Her feelings correspond to how we can feel about the husband's feelings and how we can view his actions. Since she is somewhat muddled that just makes him even more muddled. There was a lot of space in the film where we could have been drawn into these characters and seen/felt their complexities, but it doesn't happen. The whole thing is both undercooked and underseasoned.
Also, Jali, about your spoiler: ehm, no?
How is Jean-Louis Trintignant not getting more attention for his sublime and heartbreaking work here? In my opinion, I think he has the more difficult character to work with, but he did a terrific job. I don't think I can put into review the film coherently, since it hit so close to home. It reminded me so much of my own family. I haven't been so emotionally affected by a film since The Diving Bell and the Butterfly 5 years ago. Both films dealt with the same subject topic from different perspectives. This is such a tremendous piece of work.
The Beautiful and Talented Godgend Señor El Diablo Blanchitto
Returning to Hollywood with a Vengeance in 2013
Indeed it's a shame Trintignant's work is so overlooked while Riva's is showered with praise, when they are both equally amazing.
The man who leaves and the man who comes back are not the same.
this was the kind of movie that hit me / haunted me later than immediately after seeing it.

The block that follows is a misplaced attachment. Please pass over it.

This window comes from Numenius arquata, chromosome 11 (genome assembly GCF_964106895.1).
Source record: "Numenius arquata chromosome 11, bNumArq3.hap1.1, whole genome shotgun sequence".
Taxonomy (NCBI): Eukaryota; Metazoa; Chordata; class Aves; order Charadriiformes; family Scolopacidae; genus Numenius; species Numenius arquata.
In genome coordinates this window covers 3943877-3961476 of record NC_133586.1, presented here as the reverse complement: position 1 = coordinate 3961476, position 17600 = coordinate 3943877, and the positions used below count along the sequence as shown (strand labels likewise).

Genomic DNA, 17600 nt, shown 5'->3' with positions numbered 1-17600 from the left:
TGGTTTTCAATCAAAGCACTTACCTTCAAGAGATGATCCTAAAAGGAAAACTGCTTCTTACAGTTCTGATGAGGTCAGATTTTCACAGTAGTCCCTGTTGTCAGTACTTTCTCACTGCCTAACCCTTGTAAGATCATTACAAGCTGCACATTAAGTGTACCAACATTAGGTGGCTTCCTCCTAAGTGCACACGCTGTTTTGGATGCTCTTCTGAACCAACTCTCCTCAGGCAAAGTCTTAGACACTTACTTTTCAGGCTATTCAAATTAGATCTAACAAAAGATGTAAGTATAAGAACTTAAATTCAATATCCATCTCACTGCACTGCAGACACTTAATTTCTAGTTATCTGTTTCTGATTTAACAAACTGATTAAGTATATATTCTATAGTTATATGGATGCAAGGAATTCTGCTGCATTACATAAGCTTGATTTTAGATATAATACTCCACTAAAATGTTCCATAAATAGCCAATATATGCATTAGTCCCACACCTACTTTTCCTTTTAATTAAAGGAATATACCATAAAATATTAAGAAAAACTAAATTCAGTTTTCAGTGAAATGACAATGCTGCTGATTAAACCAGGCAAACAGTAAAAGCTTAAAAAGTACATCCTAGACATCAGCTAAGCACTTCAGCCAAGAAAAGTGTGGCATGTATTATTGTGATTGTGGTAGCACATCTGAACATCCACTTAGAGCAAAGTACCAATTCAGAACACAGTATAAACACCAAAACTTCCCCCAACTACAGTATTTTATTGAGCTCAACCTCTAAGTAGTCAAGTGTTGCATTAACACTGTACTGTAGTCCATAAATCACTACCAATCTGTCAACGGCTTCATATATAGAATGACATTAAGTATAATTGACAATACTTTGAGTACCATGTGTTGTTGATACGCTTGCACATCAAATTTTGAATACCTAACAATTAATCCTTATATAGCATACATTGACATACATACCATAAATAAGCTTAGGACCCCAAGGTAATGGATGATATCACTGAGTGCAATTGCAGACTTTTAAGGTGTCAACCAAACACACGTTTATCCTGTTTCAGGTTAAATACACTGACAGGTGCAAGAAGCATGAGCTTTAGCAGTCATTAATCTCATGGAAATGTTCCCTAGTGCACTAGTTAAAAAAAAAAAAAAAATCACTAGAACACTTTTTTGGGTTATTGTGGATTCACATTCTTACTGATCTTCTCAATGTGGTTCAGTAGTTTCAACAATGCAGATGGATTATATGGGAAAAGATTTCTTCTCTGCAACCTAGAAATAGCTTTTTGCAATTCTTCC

It is a tough film and I did not find it hollow at all. It was more you can say, predictable and was nothing new or unique. Perhaps because like so many others, I have seen this happening with my (both maternal and paternal) grandparents. And personally went through with my father. The observations were mostly generic and one can guess ahead of time (except the conversations between Eva and Georges towards the end or the piano scene which was so-Haneke and used in the trailer as well.) but they are true. They might be emotional but their essence and their beauty in how true they are and tender. But this is not a criticism here because quality does not equate uniqueness or vice versa. In fact I loved the character of Georges. He starts off as a normal loving sensible husband/man. It is not about austere-ness in my opinion. He slowly becomes more honest, matter of fact and realistic till the breaking point. This transformation is under the surface. He is going through it but it only comes of in the end. Suddenly, with force. I know I can't explain myself properly here but I can totally see what kind of a man Georges was. Maybe I need to think more.